T3 – 2.01-4.0 mm; T3a; T3b
T4 – Larger than 4.0 mm; T4a; T4b
Regional nodal staging is as follows. For the stages below, the addition of “a” indicates micrometastasis clinically occult, of “b” indicates macrometastasis clinically apparent, and of “c” indicates in transit metastasis(es)/satellite(s) without metastatic nodes  :
Nx – Nodes cannot be assessed (eg, previously removed).
N0 – No regional metastases detected.
N1 – 1 metastatic node; N1a; N1b
N2 - 2-3 metastatic nodes; N2a; N2b; N2c
N3 - 4 or more metastatic nodes, or matted nodes, or in transit metastasis(es)/satellite(s) with metastatic nodes.
M indicates distant metastasis and is staged incorporating serum lactate dehydrogenase (LDH) levels as follows  :
M0 – No detectable evidence of distant metastases
M1a – Metastases to skin, subcutaneous, or distant lymph nodes, normal LDH level
M1b – Metastases to lung, normal LDH level
M1c – Metastases to all other visceral sites with normal LDH level or distant metastases to any site combined with an elevated serum LDH level
Melanoma should be managed by a multidisciplinary team that includes a dermatologist, surgeon, and medical oncologist, as well as other allied health professionals.
Lentigo maligna is treated with surgery. The standard and preferred treatment is surgical excision. However, various nonsurgical modalities are available to patients in whom surgical therapy is not feasible, including cryotherapy and immune response therapy with topical imiquimod. [12, 13]
Melanoma in situ (MIS) is a noninvasive lesion. In a retrospective study of 2,121 patients treated for melanoma by Akhtar et al,  192 patients with MIS were identified; those treated with narrow margins of excision are unlikely to recur; therefore, wider excision is not required.
Radiotherapy in the treatment of lentigo maligna was first described by Miescher in 1954. Other investigators have employed similar techniques with varying results. A primary risk of using radiation therapy for lentigo maligna is that it may miss focal lentigo maligna melanoma.
In one study, radiation therapy was an effective and safe treatment for lentigo melanoma. Radiation was given twice a week over three consecutive weeks in total doses of 100 to 160 Gy, Patients were followed for 2 to 5 years.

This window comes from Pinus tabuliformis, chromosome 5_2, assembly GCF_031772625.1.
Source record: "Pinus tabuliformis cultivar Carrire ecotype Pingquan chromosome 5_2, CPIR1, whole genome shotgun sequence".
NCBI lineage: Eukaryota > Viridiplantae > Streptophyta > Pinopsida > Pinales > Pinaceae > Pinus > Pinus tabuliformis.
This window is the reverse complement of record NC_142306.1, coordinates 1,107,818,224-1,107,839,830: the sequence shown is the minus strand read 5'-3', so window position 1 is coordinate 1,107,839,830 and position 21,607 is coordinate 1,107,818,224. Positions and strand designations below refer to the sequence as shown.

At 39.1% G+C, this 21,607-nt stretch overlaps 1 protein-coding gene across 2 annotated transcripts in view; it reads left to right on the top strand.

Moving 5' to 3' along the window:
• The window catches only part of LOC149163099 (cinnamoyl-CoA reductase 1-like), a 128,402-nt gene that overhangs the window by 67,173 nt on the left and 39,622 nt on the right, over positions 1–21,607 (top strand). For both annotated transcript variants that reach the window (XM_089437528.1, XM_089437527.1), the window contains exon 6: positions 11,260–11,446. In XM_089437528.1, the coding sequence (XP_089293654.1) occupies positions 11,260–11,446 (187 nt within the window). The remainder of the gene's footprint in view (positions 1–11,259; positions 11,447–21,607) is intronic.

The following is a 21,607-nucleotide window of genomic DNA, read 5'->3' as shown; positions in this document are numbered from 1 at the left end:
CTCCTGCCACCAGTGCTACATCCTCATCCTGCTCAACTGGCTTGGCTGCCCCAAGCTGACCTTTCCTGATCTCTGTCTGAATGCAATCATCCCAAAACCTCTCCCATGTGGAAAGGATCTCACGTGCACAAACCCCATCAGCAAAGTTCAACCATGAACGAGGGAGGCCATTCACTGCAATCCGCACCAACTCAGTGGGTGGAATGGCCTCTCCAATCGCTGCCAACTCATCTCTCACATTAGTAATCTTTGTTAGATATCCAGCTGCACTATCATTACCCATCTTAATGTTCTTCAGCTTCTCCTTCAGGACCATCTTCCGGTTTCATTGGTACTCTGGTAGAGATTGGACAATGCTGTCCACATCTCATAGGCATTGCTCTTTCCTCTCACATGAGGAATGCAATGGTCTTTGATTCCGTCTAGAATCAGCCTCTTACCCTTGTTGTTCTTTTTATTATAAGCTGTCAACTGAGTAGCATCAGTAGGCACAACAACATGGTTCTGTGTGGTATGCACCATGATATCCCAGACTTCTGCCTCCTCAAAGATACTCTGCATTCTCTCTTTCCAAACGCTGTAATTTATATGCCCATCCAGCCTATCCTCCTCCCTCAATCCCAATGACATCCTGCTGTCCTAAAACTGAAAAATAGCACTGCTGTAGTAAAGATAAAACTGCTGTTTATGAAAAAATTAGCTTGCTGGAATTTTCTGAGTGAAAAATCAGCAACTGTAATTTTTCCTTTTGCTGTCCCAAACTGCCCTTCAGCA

In the presence of nodal disease, multiple chemotherapy and immunotherapy drugs have been tested. High-dose alpha-interferon remains the standard adjuvant option, especially with stage III cancer, in which it results in a 9-month increase in disease-free survival and a 1-year increase in overall survival.
With metastatic or unresectable disease, National Comprehensive Cancer Network (NCCN) guidelines recommend choosing therapy on the basis of the tumor's BRAF mutation status (wild type versus mutated). An additional consideration is whether the patient is expected to remain clinically stable for more than 12 weeks (in which case the therapeutic intent is long-term survival) or clinical deterioration is expected in 12 weeks or less. 
Vaccines have been tested in various studies, but none have led to any significant survival advantage. Granulocyte-macrophage colony-stimulating factor (GM-CSF) has been found to prolong time to progression compared to historical control in both node-positive and metastatic stage of the disease.
Nonsurgical therapies have a recurrence rate of 20-100% at 5 years.
Potential medicolegal pitfalls include the following:
Failure to diagnose, which is often the case with skin lesions that were initially thought to be benign without a biopsy
Failure to provide adequate follow-up care
Cryotherapy is not standard for the management of lentigo maligna, but it is often used in patients who are not candidates for surgery. Temperatures of -4°C (24.8°F) to -7°C (19.4°F) selectively destroy melanocytes while preserving keratinocytes in skin and mucosal epithelia.
Most authors discourage using cryotherapy for lentigo maligna, because focal lentigo maligna melanoma cannot be detected clinically. In addition, cryotherapy can have complications that include hypopigmentation, infection, scarring, inability to detect invasive melanoma, and failure to treat periadnexal involvement.
Topical Imiquimod Therapy
Topical imiquimod 5% cream has been described in many studies to be effective in treating lentigo maligna, especially in patients who are not surgical candidates. Imiquimod is an immune response modifier that offers encouraging results, but further studies are needed to identify ideal treatment protocols.
A systematic review found that imiquimod monotherapy provides a 76% histologic and a 78% clinical clearance rate for lentigo maligna. The incidence of clinical recurrence was 2.3%. Both cumulative dose and treatment intensity affect tumor clearance; treatment with more than 60 total applications, or with more than five applications per week, was associated with a higher likelihood of histologic clearance. 
Lentigo maligna is treated with definitive surgical therapy. The actual margins of atypia usually extend beyond the clinically apparent margin, so total removal may be difficult. National Comprehensive Cancer Network (NCCN) practice guidelines for melanoma in 2015 are as follows (tumor thickness, recommended clinical margin)  :
Tumor in situ – Margin size 0.5-1.0 cm
Tumor ≤1 mm – Margin size 1 cm
Tumor 1.01-2 mm – Margin size 1-2 cm
Tumor 2.01-4 mm – Margin size 2 cm
Tumor >4 mm – Margin size at least 2 cm
The NCCN notes that for large melanoma in situ of the lentigo maligna type, surgical margins wider than 0.5 cm may be necessary.  In a study by Kunishige and colleagues in 1120 patients with melanoma in situ treated with Mohs surgery, 6-mm margins removed 86% of melanomas while 9-mm margins removed 99%. 
Standard excisions have a recurrence rate of 8-20%. Mohs surgery and staged excision may offer better control and lower recurrence rates (up to 5%). [19, 20, 21, 22] A study of Mohs surgery using immunostaining of frozen sections with melanoma antigen recognized by T cells 1 (MART-1) reported a recurrence rate of less than 1%. 
Surgical excision with 5-mm margin is often inadequate for lentigo maligna on sun-damaged skin where a background of melanocytic hyperplasia obscures the true borders of the lesion. The cure rate is 80-94%, but staged margin excisions using frozen, or permanent, sections consistently provided much higher cure rates.